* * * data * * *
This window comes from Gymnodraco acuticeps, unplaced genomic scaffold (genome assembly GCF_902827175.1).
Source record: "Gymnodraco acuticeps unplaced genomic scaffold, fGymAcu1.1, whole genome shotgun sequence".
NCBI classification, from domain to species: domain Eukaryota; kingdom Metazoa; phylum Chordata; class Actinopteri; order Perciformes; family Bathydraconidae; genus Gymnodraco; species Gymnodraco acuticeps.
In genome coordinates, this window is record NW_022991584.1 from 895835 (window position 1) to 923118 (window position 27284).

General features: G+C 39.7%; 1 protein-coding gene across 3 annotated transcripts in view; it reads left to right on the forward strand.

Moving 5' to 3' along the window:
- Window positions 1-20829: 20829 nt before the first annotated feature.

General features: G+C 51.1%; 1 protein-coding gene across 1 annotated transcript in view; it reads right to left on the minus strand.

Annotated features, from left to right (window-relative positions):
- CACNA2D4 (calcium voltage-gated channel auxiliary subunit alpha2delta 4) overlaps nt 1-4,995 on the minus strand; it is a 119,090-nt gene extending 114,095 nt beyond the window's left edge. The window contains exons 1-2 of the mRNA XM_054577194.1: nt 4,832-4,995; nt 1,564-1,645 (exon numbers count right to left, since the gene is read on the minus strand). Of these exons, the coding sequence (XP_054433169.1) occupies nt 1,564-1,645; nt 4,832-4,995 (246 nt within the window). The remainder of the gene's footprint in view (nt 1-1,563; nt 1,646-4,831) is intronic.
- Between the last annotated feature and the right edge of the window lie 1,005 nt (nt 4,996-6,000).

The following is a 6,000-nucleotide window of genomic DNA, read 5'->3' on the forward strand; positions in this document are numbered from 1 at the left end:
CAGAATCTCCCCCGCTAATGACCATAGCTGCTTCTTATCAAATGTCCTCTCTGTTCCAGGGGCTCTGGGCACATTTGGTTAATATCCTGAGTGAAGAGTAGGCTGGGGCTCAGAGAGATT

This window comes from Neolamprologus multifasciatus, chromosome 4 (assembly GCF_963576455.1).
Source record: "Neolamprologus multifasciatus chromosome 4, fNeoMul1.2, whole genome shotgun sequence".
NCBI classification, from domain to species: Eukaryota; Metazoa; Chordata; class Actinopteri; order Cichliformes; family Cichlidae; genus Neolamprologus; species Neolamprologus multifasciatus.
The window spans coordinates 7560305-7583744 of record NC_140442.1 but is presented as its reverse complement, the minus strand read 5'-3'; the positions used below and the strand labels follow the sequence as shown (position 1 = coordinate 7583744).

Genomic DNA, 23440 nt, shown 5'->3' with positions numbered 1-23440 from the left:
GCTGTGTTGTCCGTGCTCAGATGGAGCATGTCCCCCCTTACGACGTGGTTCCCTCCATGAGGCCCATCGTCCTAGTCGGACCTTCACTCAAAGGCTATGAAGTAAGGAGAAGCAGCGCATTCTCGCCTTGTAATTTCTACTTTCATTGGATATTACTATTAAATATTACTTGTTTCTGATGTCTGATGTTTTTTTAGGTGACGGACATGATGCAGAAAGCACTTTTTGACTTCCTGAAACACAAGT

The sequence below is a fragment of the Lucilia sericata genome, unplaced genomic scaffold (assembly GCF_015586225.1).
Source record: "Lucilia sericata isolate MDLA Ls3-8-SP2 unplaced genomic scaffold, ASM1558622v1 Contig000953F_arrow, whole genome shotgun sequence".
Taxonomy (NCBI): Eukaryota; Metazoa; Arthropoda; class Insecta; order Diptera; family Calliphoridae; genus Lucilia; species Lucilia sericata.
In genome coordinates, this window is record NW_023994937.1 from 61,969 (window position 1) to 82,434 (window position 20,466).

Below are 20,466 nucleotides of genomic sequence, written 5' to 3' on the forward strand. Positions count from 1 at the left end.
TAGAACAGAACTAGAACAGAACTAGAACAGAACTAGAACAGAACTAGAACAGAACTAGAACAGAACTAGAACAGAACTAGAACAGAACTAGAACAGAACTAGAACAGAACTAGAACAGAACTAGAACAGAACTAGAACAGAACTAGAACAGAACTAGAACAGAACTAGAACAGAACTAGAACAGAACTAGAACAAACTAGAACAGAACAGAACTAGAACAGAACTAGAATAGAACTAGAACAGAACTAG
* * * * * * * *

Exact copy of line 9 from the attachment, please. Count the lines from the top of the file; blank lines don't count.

Annotated features, from left to right (window-relative positions):